From Farm to Fashion: meet Cheri Sanguinetti

Excuse the stereotypes for this one, please:

Lots of girls grow up wanting to design clothes. Like boys and their dreams of becoming professional athletes, most of those

Cheri Sanguinetti, Cotopaxi apparel director

Cheri Sanguinetti, Cotopaxi apparel director

girls end up doing something more humble and ordinary. Of those who do enter the fashion industry, few actually design clothes.

Meet the exception to the rule: Cheri Sanguinetti, 33, apparel director for Cotopaxi and designer of the Bengal and Kusa jackets (better known in these parts at the Perfect Barn Coat and the Perfect Layer).

Sanguinetti grew up on a ranch west of San Francisco. Her first job out of college was in the western and equestrian boot division of Ariat. Since then, she’s worked for Marmot, Nike, and Columbia Sportswear, among others.

When she joined Cotopaxi as apparel director and founding team member in 2013, she was excited and ready.

“I’m an entrepreneur at heart. Self-starters are in my blood,” said Sanguinetti from the Cotopaxi offices in Salt Lake City, Utah. “To be apparel director here gave me the chance to really infuse the brand and not just go with the flow. That was a huge draw.”

Sanguinetti was a great fit for CEO Davis Smith’s vision of Cotopaxi:

“Cheri comes from the outdoor industry, but if you take one look at her you know she understands fashion,” said Smith. “The outdoor world is infamous for designing for men, and then shrinking and pinking the products to try to cater to a female consumer. Cheri’s vision for our apparel line has been refreshing, innovative and forward thinking. Her fashion sense is exactly what the outdoor industry has needed.”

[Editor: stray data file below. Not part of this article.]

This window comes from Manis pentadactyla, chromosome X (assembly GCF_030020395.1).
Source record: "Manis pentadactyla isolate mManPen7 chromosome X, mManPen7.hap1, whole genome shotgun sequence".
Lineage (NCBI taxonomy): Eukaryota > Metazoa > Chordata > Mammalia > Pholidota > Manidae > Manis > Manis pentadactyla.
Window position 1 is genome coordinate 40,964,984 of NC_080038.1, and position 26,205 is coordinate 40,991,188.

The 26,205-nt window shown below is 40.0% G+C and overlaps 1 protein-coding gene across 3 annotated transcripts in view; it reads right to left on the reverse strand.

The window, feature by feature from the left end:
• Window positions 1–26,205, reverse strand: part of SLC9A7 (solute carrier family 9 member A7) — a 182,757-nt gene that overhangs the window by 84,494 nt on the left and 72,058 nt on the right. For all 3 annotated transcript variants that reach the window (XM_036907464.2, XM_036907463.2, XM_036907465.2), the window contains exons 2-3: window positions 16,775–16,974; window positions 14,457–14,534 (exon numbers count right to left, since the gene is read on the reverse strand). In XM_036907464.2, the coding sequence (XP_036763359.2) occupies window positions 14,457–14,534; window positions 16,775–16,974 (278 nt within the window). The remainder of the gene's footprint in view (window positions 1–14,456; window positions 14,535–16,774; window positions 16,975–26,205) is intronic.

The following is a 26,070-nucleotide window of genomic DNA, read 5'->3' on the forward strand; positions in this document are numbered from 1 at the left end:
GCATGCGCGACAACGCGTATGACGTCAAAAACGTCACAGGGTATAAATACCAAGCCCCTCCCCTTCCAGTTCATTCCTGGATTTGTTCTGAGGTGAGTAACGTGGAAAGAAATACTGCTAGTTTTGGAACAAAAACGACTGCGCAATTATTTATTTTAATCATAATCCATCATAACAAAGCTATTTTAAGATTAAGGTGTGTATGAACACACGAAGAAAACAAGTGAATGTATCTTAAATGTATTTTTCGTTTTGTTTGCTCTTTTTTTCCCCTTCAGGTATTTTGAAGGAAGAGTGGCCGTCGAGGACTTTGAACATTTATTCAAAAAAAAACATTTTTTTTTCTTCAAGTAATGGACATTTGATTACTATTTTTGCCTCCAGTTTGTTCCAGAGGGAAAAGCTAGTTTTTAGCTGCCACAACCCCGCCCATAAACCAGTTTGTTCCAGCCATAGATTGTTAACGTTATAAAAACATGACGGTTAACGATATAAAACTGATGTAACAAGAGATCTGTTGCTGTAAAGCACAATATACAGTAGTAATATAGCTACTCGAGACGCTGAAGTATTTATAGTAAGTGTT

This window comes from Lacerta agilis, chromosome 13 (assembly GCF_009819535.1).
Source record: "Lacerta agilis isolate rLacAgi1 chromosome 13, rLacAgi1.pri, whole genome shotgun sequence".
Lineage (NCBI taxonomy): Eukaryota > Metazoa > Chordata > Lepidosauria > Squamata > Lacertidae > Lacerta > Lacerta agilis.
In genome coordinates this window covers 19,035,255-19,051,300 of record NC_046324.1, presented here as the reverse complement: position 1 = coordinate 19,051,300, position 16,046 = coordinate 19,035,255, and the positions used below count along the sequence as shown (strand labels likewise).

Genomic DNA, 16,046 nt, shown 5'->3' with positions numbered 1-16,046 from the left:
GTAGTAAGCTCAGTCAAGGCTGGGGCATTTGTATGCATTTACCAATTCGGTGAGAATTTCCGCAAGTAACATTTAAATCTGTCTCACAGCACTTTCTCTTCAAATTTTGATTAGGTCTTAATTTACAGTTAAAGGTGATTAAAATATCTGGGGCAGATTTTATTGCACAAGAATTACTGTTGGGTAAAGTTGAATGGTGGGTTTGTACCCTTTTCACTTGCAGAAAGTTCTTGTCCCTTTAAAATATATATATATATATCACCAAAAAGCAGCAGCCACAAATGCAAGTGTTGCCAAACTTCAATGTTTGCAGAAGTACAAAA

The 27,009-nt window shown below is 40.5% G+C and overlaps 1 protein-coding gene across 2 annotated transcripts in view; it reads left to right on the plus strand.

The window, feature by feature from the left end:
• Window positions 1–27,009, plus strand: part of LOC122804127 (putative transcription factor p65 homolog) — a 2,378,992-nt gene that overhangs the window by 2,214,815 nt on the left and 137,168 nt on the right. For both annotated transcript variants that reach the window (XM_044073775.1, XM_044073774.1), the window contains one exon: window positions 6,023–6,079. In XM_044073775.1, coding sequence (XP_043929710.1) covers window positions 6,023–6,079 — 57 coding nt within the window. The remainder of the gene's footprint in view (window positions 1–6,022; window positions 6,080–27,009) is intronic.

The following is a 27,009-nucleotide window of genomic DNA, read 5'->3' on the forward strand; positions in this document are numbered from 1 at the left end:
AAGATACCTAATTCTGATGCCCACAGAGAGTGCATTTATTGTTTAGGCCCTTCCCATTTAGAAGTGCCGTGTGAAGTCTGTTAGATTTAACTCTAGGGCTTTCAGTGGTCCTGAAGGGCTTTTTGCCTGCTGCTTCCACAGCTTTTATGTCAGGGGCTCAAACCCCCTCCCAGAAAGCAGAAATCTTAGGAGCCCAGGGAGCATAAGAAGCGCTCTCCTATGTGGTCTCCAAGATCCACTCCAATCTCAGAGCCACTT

Sanguinetti with coworker in China

Sanguinetti with coworker in China

The Bengals’ rustic yet refined look is due, not just to the styling, but also to the choice of fabrics and use of technology, explained Sanguinetti. She used Polartec Alpha insulation and lightly waxed canvas. “It breathes, so you don’t have to take it on and off. Maybe my farm upbringing sneaks into its styling. My niece does high school rodeo and she loves it.”

As for the Kusa, it was her idea to use llama fiber. It might seem like a no brainer, given that the company’s logo is a llama silhouette and two llamas (Coto and Paxi) routinely hang out and schmooze at Cotopaxi events. But the task proved challenging. Fine llama fibers are difficult to source. The Kusa uses product from Bolivian farms.

Sanguinetti likes that it’s more sustainable (and humane) than goose down. It doesn’t poke through like feathers do and performs better than wool, she said.

Keep up the good work, Cheri!

Check out the Kusa review here and the Bengal review here. Enter “nickernews” at checkout to receive 20 percent off.

No Goose in the Kusa

The Perfect Barn Coat just found its perfect layer, now making it a four-season jacket to love and adore. The perfect layer? The new, ultra thin Kusa jacket from Cotopaxi.

llama-outerwearThe reversible Kusa weighs just 15 ounces and has an attractive quilted stitching pattern on one side and is nearly stitch-free on the other. Its thinness, slick material, and simple design (no pointless pockets or cumbersome tailoring) make it great for slipping under the Bengal, aka the Perfect Barn Coat.

We’re giving away a Bengal at the Equine Affaire. Read giveaway details here.

The folks at Cotopaxi, a Utah company with a strong charity component, introduced a revolutionary new insulation fiber to the outdoor clothing world by using fine llama fibers from Bolivia. Llamas! Those loveable, protective camelids, kissing cousins of equids. Sure, folks have used llama fiber before, but not in this

1387880technique. The hollow llama fiber has been blended with polyester to create a fill that’s warm, light, and likeable. Who likes the idea of all those geese being slaughtered for goose down, anyway? Add human and sustainable to the list of pros.

Kusa’s sizing is user friendly. The jacket is unisex, styled the same for men and women, with four brass-colored side snaps that make it perfect for riding and for anyone who is standing and sitting and standing and sitting. The Kusa in men’s small and the women’s medium.

Enter “nickernews” at checkout and receive 20 percent off Cotopaxi items!

Read about Cheri Sanguinetti, the creator of the Kusa and Bengal.

Love the side snaps!

Skida jazzes up the hat world